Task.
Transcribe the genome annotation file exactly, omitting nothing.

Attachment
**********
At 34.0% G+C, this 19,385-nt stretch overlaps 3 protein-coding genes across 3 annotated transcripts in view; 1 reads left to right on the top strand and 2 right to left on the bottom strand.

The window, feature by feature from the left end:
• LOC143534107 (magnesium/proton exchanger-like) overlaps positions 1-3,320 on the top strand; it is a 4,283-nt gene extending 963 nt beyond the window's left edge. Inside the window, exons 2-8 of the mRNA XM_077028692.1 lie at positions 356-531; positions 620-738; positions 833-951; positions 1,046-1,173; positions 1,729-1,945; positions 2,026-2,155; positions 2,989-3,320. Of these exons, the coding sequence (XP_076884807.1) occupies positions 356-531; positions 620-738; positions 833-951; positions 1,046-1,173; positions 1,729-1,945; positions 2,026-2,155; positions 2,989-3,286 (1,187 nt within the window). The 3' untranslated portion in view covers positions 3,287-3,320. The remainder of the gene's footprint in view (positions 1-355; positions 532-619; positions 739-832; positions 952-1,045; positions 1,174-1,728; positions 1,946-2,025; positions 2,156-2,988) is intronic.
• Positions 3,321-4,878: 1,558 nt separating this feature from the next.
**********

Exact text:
At 34.0% G+C, this 19,385-nt stretch overlaps 3 protein-coding genes across 3 annotated transcripts in view; 1 reads left to right on the top strand and 2 right to left on the bottom strand.

The window, feature by feature from the left end:
• LOC143534107 (magnesium/proton exchanger-like) overlaps positions 1-3,320 on the top strand; it is a 4,283-nt gene extending 963 nt beyond the window's left edge. Inside the window, exons 2-8 of the mRNA XM_077028692.1 lie at positions 356-531; positions 620-738; positions 833-951; positions 1,046-1,173; positions 1,729-1,945; positions 2,026-2,155; positions 2,989-3,320. Of these exons, the coding sequence (XP_076884807.1) occupies positions 356-531; positions 620-738; positions 833-951; positions 1,046-1,173; positions 1,729-1,945; positions 2,026-2,155; positions 2,989-3,286 (1,187 nt within the window). The 3' untranslated portion in view covers positions 3,287-3,320. The remainder of the gene's footprint in view (positions 1-355; positions 532-619; positions 739-832; positions 952-1,045; positions 1,174-1,728; positions 1,946-2,025; positions 2,156-2,988) is intronic.
• Positions 3,321-4,878: 1,558 nt separating this feature from the next.